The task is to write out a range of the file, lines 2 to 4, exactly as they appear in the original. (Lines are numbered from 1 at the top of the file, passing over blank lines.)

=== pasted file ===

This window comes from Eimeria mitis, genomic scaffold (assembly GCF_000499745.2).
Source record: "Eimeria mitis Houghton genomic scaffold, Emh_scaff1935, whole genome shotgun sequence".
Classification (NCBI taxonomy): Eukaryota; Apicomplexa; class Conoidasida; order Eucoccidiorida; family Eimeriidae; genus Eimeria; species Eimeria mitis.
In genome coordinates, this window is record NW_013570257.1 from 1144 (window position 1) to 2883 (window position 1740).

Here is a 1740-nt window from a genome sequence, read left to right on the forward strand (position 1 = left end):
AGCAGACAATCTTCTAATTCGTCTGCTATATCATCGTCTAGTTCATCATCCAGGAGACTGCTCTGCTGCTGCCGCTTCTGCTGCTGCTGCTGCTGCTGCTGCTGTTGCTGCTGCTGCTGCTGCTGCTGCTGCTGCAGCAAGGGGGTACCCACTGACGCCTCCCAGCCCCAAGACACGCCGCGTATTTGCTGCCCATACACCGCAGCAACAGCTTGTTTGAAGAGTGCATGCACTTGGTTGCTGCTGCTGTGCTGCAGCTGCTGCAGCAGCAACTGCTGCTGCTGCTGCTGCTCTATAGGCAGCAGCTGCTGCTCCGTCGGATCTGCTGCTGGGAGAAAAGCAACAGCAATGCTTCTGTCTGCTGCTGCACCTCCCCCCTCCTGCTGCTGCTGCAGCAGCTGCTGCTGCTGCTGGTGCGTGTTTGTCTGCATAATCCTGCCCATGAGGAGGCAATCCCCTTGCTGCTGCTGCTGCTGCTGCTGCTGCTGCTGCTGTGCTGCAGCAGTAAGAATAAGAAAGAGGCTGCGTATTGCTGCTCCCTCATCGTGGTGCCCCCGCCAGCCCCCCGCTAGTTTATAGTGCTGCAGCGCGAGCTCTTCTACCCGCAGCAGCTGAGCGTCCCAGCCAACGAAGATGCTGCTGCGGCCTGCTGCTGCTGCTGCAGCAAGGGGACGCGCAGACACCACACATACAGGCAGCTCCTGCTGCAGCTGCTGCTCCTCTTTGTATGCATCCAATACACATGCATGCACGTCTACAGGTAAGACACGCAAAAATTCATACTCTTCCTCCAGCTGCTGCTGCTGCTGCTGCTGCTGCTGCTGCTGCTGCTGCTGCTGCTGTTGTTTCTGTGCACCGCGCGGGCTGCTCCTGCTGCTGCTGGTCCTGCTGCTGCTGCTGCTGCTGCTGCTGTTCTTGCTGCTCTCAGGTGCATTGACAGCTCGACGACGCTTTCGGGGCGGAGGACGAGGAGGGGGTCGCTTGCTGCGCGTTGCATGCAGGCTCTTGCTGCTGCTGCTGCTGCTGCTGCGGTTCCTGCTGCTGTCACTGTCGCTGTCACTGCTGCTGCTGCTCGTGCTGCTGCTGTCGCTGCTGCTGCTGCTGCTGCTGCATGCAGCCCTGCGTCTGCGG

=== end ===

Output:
Source record: "Eimeria mitis Houghton genomic scaffold, Emh_scaff1935, whole genome shotgun sequence".
Classification (NCBI taxonomy): Eukaryota; Apicomplexa; class Conoidasida; order Eucoccidiorida; family Eimeriidae; genus Eimeria; species Eimeria mitis.
In genome coordinates, this window is record NW_013570257.1 from 1144 (window position 1) to 2883 (window position 1740).